What Makes a Good Meeting Agenda?

This post is part 1 of 8 in the series Make Meetings Work

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If you run meetings, then you need an agenda. It’s not a surprise, though, how many meetings go ahead without an agenda! (No wonder they don’t really work…!) Here are some tips that will help you put together an A* agenda for your next meeting.

A meeting agenda is YOUR powerful tool to ensure that your meeting achieves its aim. But wait a minute – do you know what the aim of your meeting is? Modern business is plagued by a fixation on meetings. And what I’ve discovered is that meetings are held, week-in, week-out, without a clear purpose. Without a clear agenda. Agendas help steer a meeting effectively towards the goal, but first we gotta know what that goal is. So onto…

Step One: Be Clear About the Purpose of the Meeting

If this isn’t clear, then cancel the meeting straight away! Our meetings must have a desired outcome. E.g. agree an action, make a decision, communicate change. The purpose should be easy to articulate and specific enough so that all attendees know what it’s about. For example:

‘Bad’ purpose: listen to what people have to say about product X.

Good’ purpose: gather feedback about product X, and then agree a list of prioritized actions to be performed by the team.

‘Bad’ purpose: to share information about team activity.

‘Good’ purpose: to monitor team activities and agree any management interventions required.

One way to look at it is to take your current meeting ‘purpose’ and then consider: does this meeting actually result in something that can then be carried out?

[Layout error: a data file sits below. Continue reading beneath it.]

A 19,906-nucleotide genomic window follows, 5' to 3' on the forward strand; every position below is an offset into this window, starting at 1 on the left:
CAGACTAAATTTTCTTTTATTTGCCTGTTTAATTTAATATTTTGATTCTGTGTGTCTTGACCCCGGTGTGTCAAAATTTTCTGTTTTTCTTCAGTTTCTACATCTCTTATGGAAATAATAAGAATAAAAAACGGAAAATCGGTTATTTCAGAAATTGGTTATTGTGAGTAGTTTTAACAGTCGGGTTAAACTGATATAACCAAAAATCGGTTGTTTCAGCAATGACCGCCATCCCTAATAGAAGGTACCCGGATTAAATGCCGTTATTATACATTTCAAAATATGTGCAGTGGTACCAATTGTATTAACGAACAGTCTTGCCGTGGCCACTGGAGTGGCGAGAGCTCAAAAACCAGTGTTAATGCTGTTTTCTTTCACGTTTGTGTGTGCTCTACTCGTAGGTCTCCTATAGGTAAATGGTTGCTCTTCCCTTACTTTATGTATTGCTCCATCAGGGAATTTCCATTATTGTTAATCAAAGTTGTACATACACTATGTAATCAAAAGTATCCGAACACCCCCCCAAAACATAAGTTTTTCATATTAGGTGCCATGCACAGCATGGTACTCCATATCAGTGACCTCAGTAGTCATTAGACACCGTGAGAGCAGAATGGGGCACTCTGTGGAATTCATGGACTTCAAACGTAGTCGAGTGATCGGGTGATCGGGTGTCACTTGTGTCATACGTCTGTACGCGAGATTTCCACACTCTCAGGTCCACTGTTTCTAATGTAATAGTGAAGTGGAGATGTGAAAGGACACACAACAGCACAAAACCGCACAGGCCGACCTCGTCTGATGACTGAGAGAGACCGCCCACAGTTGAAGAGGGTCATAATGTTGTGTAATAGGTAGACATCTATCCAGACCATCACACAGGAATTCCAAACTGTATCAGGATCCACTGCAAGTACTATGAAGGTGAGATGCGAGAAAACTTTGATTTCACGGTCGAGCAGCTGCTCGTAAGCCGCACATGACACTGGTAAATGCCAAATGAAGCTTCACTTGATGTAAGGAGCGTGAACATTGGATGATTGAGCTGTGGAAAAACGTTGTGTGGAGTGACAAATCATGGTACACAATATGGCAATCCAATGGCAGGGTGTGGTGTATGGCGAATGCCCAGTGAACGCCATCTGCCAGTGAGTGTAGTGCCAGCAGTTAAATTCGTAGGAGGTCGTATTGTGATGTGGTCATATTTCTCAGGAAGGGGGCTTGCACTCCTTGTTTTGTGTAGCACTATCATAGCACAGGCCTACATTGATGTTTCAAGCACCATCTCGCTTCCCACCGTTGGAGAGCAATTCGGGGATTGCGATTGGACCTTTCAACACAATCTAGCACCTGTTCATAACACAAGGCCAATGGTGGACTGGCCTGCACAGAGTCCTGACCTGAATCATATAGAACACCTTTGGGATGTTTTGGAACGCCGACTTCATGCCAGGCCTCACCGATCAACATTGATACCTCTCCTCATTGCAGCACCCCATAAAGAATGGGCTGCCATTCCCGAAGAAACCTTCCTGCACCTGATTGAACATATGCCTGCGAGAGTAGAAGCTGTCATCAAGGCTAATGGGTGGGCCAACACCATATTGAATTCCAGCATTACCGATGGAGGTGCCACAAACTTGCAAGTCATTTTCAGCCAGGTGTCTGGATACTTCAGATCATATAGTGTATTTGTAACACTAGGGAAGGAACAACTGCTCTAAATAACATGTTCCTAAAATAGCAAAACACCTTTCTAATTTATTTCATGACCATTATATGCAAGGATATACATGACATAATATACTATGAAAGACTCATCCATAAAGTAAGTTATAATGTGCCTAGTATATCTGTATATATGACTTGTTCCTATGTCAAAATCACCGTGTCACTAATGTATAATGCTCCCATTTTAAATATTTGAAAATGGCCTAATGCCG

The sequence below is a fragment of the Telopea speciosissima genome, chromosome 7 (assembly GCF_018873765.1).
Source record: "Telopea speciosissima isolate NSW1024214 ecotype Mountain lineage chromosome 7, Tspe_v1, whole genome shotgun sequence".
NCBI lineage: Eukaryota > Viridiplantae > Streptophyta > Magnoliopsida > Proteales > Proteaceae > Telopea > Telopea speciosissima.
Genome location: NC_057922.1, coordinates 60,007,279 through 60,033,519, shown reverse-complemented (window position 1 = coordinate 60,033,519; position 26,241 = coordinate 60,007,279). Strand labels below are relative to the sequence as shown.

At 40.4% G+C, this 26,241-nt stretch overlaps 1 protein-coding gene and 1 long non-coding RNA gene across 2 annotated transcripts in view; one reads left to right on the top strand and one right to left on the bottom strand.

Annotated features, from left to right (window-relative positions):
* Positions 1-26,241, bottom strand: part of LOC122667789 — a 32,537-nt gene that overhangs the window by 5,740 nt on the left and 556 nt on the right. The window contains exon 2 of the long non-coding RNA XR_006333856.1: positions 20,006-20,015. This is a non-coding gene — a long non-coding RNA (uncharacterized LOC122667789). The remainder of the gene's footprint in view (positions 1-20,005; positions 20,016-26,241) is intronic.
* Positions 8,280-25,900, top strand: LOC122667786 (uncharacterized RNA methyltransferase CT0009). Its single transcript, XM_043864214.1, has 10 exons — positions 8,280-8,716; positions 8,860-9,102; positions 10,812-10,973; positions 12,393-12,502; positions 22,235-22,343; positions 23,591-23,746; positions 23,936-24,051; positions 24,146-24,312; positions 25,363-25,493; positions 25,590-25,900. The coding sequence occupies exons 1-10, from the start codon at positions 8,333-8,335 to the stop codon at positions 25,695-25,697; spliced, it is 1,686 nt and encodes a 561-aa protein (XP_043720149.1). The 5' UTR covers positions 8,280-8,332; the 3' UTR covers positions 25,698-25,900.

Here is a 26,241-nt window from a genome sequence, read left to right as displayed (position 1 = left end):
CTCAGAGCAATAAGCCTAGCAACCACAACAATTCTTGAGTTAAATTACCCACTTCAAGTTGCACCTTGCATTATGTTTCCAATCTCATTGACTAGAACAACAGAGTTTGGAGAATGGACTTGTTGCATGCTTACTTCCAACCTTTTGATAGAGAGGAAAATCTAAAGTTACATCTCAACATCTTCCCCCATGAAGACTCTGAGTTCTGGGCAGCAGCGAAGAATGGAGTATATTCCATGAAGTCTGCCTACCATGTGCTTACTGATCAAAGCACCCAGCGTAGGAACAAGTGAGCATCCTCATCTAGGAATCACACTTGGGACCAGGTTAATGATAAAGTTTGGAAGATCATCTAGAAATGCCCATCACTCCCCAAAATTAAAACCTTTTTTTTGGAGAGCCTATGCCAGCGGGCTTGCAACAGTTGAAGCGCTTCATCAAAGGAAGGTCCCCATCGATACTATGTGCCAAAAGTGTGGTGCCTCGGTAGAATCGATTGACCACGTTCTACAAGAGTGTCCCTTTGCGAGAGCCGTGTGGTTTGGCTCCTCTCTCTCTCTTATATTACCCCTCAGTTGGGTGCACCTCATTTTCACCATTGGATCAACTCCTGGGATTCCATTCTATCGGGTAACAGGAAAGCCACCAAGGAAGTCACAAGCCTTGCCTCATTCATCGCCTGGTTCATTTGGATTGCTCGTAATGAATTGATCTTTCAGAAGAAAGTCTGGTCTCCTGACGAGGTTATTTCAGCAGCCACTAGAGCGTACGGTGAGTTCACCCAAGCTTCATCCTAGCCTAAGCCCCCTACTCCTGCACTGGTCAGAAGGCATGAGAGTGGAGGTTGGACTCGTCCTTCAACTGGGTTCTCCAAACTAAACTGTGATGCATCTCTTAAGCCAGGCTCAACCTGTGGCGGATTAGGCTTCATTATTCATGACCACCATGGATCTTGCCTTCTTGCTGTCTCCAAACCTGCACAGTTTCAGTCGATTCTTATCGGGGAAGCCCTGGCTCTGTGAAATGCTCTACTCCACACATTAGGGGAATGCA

Step Two: Then Create the Agenda

Once you’re crystal clear about what your meeting is for, you can then begin to put the agenda together. Your agenda should have to following components:

  • Date/time/location
  • Attendees & other participants – and state who should be present at which agenda item, if not all
  • Absentees/apologies – it’s always helpful to state who you know WON’T be there, as this may cause the meeting to be postponed
  • Agenda items, to include:
  • Agenda item (title and description)
  • ‘Inputs’ – any documentation to be used in the agenda item
  • Desired outcome (decision, action, or shared information)
  • Agenda item duration
  • Agenda item owner(s)

  • Chairperson
  • Minute taker (see Minute-Taking, Made Easy) – to be agreed upfront
  • Distributing Your Agenda

    I recommend that you distribute your agenda as soon as you can. Why? Because:

    • It gives people enough chance to prepare agenda items, inputs and any supporting material
    • It gives people chance to challenge the agenda, its purpose and participants
    • It allows people to consider the appropriateness of the meeting without absent attendees
    • It allows enough time to get the meeting into attendee’s diaries

    I also suggest you don’t just send the agenda to participants only, but also to anyone else who needs to be informed, such as department heads, supporting staff and people who have made their apologies upfront.

    A Note On ‘Quick’/’Heads-Up’ Meetings

    Not all meetings require a formal agenda, but nevertheless, a quick meeting still needs a purpose. These meetings work well when everything above holds true, even if it’s communicated quickly in a few statements. For meetings to be effective, participants need time to prepare and get into the ‘zone’ of the meeting, ie. putting aside current tasks so they can focus on your meeting.

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